Come hear about an ongoing effort to extract over a million entries documenting the New York City's from its historic city directories for public use.
What new opportunities for multidisciplinary collaboration do digital tools afford scholars working with archival resources? How might new digital tools make the history, art, and culture in New York City visible in new ways, to new publics?
Come hear about the bohemians of antebellum New York who supported, slept with, parodied, and drank with Walt Whitman at a pivotal moment in the poet's life and career.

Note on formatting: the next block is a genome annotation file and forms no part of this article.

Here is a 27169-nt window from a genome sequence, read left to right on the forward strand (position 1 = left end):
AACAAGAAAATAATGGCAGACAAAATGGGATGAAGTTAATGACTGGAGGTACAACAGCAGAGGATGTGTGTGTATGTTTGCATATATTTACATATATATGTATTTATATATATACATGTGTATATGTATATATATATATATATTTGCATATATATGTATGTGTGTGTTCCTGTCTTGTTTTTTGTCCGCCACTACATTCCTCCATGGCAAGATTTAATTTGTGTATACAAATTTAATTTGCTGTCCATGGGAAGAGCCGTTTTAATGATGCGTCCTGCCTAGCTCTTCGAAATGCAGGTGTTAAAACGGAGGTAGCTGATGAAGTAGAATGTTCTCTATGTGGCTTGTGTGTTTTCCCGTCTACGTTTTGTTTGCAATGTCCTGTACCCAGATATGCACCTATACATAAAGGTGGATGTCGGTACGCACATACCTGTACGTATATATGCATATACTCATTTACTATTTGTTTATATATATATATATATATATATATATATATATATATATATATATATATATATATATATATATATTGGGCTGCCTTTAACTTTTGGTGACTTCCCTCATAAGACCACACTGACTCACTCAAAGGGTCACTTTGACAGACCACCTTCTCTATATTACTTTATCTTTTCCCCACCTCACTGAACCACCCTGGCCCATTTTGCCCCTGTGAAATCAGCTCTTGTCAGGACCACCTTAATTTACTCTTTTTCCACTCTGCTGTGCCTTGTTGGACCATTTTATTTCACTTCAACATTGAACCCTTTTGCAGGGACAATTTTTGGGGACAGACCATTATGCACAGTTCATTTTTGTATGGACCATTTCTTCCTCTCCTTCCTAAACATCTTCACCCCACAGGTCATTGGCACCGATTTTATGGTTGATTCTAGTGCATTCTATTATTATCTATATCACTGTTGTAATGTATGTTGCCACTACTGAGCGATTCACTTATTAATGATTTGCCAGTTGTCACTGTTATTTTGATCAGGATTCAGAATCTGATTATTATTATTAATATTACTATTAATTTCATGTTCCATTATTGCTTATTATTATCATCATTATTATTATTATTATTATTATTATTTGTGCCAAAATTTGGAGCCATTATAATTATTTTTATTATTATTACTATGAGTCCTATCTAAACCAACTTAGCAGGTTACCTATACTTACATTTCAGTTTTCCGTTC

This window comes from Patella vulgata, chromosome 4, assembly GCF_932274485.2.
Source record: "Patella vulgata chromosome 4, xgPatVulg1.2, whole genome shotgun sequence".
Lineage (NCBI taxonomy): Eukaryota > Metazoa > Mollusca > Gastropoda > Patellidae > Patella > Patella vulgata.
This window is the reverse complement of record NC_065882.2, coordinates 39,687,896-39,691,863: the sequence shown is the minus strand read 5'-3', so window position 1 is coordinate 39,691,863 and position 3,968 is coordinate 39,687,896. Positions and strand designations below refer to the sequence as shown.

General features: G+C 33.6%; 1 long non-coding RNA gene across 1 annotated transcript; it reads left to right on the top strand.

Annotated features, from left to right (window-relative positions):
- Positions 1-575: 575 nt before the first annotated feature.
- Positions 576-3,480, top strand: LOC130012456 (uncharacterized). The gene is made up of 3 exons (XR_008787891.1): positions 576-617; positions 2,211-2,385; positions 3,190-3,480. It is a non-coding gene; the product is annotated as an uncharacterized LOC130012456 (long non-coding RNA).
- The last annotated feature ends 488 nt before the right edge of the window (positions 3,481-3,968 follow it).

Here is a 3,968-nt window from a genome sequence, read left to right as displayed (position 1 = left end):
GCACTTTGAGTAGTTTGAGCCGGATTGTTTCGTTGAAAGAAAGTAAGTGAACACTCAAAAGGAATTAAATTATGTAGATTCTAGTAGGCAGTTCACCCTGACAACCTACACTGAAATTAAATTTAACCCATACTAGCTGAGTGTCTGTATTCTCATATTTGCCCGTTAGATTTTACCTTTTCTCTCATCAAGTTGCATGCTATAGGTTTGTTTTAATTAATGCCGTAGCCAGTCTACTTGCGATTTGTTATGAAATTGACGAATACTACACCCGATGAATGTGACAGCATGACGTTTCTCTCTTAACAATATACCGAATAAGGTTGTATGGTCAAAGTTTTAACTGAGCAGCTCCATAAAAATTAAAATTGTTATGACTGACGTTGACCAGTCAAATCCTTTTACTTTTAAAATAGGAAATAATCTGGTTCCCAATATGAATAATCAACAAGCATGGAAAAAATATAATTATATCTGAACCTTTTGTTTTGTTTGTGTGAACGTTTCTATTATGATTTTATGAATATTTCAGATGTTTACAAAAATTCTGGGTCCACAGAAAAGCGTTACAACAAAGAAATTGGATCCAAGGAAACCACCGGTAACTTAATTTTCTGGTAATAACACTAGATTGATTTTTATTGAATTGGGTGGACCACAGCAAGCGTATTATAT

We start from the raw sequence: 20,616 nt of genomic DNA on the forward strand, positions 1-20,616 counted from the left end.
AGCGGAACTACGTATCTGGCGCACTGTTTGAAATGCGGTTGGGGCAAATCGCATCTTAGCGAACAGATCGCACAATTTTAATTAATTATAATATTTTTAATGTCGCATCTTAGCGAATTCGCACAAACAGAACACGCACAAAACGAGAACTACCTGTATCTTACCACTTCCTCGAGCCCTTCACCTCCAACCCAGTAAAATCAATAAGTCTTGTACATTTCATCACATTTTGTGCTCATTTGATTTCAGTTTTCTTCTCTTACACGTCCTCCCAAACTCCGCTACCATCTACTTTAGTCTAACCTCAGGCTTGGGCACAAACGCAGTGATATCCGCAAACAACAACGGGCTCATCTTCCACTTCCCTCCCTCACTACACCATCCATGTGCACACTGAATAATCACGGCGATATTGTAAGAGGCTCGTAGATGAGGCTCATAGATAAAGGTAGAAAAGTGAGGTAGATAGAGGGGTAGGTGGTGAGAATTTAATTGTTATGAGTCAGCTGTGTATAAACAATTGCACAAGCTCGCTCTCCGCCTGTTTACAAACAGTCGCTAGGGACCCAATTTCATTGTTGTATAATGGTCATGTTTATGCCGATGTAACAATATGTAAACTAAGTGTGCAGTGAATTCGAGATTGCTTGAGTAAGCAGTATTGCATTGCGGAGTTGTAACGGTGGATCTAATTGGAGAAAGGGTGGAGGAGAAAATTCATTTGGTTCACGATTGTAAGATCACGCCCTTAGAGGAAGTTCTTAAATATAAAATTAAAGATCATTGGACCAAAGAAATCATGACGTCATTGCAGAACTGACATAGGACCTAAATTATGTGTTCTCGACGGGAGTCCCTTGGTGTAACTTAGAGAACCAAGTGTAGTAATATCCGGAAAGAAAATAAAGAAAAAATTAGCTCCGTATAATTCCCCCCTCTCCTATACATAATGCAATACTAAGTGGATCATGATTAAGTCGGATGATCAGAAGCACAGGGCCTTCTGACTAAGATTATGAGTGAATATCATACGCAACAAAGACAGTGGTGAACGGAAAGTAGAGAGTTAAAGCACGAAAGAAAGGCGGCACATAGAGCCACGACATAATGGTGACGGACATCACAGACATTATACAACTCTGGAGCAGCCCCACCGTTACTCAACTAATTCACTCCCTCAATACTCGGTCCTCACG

Students in the digital humanities graduate course “Mapping Archives: Cultural Geographies of New York City” will present their projects from Fall 2014.
Laura Fisher of Ryerson University in Toronto will be discussing a digital and public humanities project that geolocates literary and historical texts on a map of New York City.
Jeremy Rowe presents a digital project that uses geolocation as a tool for understanding the economic development of historic photography.